For the last two months, I have been helping co-produce a short film that celebrates the success of the Fin Free campaign in six Ontario cities: Brantford, Oakville, Mississauga, Pickering, London and Toronto. These cities, two of which I call ‘home’ in different capacities, have banned the possession and sale of shark fins in their jurisdictions. My friend, Maja Zonjic (a passionate shark activist and filmmaker) and I wanted to highlight the positivity of the movement and the passion of the supporters. Turning to our natural comfort zone of story telling, we picked up a camera and started filming people of all ages, backgrounds and beliefs to construct a linear narrative that tells a global, yet local, story of the Fin Free movement.
It seems like just yesterday that I was blogging about the highs and lows of my TV Documentary class. Last April, I concluded that blog post by saying that I wanted to buy myself a camera and keep making more films. Well, I bought myself a camera soon after but primarily used it for travel logs. When the opportunity presented itself, I jumped on board with Maja to give her a hand with this amazing project.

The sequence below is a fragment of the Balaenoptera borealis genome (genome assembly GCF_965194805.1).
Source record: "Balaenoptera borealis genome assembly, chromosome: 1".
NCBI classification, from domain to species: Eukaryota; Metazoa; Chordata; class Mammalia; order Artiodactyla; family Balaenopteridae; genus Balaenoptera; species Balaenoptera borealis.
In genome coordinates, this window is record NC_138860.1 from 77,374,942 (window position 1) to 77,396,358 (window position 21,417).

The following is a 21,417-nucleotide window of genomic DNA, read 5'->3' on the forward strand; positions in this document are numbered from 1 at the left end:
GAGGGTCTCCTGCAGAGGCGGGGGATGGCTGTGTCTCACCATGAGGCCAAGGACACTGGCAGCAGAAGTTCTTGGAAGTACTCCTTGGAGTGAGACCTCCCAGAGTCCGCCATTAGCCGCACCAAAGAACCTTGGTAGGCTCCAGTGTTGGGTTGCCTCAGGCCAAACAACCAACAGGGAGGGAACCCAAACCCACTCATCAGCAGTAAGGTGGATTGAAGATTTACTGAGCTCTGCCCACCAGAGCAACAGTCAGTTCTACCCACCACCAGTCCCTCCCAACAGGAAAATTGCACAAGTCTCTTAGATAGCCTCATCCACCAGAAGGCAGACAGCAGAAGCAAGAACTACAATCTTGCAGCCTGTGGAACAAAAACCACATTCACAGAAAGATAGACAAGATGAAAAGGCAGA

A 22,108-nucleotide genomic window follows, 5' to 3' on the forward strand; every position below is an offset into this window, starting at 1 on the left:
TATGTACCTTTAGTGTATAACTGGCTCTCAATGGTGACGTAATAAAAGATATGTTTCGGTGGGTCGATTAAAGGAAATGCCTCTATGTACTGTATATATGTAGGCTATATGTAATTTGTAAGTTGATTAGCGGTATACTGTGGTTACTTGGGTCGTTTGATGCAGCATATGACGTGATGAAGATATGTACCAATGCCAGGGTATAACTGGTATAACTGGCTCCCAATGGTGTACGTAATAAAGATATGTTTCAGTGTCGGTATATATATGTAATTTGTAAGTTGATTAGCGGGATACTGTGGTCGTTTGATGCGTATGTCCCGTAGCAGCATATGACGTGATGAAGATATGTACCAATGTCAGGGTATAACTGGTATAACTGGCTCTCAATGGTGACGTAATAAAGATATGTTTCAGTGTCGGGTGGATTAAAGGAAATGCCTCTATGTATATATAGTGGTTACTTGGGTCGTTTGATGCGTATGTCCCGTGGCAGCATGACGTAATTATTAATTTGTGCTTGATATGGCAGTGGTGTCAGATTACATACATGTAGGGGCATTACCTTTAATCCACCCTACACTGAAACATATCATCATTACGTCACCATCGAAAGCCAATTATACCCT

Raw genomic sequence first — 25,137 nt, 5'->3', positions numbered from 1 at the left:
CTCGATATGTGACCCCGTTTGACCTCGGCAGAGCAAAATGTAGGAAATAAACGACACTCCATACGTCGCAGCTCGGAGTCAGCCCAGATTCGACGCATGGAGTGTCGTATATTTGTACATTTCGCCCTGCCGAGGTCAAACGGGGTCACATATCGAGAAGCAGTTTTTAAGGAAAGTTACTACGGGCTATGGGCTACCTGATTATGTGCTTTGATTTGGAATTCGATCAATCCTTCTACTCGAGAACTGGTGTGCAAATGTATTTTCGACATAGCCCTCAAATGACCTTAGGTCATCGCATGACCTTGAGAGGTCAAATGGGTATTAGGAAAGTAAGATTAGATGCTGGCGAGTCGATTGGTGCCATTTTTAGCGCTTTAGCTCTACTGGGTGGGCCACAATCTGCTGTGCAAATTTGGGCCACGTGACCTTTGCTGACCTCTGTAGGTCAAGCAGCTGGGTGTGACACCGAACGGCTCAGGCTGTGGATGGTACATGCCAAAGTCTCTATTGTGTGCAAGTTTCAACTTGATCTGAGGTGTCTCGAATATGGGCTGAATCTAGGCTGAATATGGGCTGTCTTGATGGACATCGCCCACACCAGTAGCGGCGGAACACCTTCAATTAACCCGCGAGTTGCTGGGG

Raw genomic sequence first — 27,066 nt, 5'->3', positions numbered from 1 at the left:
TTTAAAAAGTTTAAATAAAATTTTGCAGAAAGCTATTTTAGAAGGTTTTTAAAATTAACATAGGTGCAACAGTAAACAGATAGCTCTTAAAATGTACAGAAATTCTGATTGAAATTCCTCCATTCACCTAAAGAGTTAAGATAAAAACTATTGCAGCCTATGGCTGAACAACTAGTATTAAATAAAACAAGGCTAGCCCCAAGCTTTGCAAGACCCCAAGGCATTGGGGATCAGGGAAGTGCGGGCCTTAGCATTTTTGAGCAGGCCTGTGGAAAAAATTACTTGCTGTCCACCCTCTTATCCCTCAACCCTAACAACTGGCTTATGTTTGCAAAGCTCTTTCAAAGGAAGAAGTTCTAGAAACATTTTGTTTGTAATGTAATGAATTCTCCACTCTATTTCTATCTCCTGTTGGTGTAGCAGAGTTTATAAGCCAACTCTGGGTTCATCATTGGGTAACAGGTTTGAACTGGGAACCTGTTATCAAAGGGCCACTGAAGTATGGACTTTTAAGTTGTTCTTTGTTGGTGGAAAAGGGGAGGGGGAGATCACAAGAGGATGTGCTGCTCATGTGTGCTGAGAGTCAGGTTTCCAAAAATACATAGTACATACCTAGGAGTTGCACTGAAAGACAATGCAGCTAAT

Somehow, we managed to pick the two coldest months of the year to film this project… and do so entirely outdoors. But before we could plug in the microphone and press record, we needed to teach ourselves many things about film making. We spent hours talking to the guy at Vistek, days considering buying versus renting, and months trying to schedule shoots with Fin Free supporters.
From elementary school children, to city counselors, to shark activists, to our friends and families: I was really impressed by the amount of people that were excited to be a part of this film. Furthermore, I was amazed that they all battled the bitter winter along with us.